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Chantix may raise heart-attack risk more than suspected

Chantix, a pill that can assist people who wish to stop smoking, appears to raise the risk of a heart attack or cardiac problem substantially, according to a new study.

The specific cardiac risks linked to the drug, which is also known as varenicline, are only now coming into focus. Last month, the Food and Drug Administration issued a warning that Chantix may slightly increase the risk of a heart attack or other heart problems among people who already have heart disease. The FDA based its findings on data that showed seven out of 353 people taking Chantix had a nonfatal heart attack compared with three out of 350 people who took a placebo.

But the new paper, published Tuesday in the Canadian Medical Assn. Journal, analyzes 14 previous randomized, double-blind trials on the drug. Based on this data, of more than 8,000 healthy people, those who took Chantix had a 72% increased risk of having a heart attack or arrhythmia. Serious cardiovascular events occurred among 61 of 4,908 people who took Chantix compared with 29 out of 3,308 taking a placebo.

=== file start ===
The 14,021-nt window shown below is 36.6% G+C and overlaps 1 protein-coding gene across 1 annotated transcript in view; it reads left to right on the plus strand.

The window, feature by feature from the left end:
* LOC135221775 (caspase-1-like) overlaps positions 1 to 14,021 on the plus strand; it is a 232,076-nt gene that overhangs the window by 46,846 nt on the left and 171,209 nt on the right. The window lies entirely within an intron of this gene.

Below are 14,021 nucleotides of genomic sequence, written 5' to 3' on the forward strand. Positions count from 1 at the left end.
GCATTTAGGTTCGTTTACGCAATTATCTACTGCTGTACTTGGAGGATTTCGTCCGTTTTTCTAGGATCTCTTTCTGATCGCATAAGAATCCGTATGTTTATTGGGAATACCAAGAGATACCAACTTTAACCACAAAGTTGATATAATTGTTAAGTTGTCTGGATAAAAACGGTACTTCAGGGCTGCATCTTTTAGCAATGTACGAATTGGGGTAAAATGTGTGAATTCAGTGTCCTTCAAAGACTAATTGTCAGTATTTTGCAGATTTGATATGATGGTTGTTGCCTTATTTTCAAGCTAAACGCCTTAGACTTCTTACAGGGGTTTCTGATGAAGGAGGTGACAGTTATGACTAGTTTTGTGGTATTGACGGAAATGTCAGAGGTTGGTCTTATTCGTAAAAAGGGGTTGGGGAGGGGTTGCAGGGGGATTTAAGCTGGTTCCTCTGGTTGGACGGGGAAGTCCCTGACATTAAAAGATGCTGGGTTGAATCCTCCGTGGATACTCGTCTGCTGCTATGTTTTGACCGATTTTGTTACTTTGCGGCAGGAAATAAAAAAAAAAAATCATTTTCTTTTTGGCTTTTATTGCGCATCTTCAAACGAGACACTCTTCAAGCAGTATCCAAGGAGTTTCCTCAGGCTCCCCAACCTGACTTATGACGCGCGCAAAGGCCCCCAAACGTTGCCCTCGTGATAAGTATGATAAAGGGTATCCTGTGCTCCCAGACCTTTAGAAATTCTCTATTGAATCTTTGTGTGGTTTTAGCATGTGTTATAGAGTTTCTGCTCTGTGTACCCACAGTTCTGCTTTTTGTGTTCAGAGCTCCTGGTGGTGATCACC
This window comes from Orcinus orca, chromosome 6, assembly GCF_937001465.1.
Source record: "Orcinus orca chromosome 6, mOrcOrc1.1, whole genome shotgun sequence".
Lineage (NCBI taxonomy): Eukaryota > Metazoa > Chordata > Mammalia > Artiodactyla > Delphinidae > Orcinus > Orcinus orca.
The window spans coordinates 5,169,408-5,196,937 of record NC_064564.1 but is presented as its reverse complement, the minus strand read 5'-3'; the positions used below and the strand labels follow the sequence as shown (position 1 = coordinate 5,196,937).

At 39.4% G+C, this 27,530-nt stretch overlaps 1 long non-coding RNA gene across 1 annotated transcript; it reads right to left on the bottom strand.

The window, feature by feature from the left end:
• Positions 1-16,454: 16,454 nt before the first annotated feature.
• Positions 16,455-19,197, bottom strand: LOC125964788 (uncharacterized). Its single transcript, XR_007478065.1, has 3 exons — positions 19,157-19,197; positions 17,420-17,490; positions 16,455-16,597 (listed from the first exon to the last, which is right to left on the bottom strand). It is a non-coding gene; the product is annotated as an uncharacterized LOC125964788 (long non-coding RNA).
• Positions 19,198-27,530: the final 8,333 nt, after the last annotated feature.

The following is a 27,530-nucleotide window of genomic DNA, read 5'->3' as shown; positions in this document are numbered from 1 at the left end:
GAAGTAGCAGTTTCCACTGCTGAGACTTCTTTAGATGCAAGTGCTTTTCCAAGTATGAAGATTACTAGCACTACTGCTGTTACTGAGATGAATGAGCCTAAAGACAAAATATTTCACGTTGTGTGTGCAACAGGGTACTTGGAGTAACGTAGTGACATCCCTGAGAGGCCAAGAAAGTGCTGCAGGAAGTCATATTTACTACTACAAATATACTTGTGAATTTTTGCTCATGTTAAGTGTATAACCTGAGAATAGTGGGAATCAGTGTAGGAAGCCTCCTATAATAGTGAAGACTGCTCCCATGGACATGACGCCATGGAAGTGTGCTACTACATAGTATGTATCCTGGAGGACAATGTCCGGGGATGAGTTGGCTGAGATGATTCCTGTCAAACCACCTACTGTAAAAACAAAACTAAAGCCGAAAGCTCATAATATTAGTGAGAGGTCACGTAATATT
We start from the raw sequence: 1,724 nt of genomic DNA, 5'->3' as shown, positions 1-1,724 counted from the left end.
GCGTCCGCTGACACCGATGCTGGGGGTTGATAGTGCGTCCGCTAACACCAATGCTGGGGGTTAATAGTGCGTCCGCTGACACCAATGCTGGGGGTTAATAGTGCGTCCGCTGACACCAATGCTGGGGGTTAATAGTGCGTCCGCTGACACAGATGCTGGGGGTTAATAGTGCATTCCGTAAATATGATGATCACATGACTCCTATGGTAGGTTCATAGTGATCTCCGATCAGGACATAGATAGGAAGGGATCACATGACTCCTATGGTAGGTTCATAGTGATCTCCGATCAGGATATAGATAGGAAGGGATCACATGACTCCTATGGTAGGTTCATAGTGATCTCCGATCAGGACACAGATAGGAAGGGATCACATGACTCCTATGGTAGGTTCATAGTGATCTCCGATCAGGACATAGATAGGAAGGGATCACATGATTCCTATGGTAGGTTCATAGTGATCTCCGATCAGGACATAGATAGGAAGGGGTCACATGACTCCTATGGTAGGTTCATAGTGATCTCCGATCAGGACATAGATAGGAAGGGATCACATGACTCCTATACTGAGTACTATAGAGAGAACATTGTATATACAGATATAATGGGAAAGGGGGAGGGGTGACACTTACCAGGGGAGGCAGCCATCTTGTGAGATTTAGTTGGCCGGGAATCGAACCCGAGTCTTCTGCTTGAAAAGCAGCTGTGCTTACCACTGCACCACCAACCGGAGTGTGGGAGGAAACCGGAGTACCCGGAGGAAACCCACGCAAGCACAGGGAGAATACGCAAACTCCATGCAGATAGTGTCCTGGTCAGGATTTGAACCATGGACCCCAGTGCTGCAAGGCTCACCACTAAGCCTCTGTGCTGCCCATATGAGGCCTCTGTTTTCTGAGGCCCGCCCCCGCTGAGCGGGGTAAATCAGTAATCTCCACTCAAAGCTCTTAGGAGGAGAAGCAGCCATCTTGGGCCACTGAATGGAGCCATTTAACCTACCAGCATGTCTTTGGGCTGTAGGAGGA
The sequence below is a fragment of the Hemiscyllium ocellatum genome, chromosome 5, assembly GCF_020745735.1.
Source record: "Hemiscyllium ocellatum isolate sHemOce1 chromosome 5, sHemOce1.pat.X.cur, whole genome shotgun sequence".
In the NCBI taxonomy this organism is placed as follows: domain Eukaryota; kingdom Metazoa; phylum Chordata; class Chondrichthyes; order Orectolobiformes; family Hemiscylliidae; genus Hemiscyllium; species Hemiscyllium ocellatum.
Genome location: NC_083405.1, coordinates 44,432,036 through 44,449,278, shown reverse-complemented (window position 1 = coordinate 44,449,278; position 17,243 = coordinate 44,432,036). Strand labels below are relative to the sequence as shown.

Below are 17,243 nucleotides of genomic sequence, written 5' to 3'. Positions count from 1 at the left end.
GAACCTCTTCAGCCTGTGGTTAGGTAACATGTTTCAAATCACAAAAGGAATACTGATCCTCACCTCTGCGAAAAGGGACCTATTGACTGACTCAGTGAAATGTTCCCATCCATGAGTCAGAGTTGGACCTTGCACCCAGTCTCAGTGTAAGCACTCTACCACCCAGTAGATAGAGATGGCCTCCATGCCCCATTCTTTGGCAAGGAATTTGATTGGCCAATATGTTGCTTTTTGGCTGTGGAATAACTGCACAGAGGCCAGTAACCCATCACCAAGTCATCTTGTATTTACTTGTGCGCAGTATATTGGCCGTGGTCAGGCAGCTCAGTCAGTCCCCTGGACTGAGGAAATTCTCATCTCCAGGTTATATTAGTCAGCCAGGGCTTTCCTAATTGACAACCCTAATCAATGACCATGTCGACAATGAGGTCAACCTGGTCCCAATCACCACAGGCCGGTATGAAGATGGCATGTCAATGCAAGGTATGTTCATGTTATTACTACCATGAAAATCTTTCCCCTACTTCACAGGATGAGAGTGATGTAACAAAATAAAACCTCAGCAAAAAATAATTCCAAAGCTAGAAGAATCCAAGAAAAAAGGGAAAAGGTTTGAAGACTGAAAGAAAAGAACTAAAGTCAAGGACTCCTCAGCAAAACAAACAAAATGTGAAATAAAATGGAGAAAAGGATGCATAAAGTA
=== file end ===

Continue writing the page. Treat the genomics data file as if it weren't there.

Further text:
The new data may give smokers who wish to quit, and their doctors, pause. Chantix clearly helps some smokers quit. According to the FDA, about 19% of people who take the drug are able to abstain from smoking for at least one year compared with 7% of people taking a placebo. But the medication already carries a warning because it can cause suicidal thoughts and behaviors in some people.

“I think our new research shifts the risk-benefit profile of varenicline,” the lead author of the study, Sonal Singh, of Johns Hopkins University School of Medicine, said in a news release. “People should be concerned. They don’t need Chantix to quit and this is another reason to consider avoiding Chantix altogether.”

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People who take Chantix should check with their doctor if they experience any new symptoms, such as shortness of breath or chest pain, said FDA officials.

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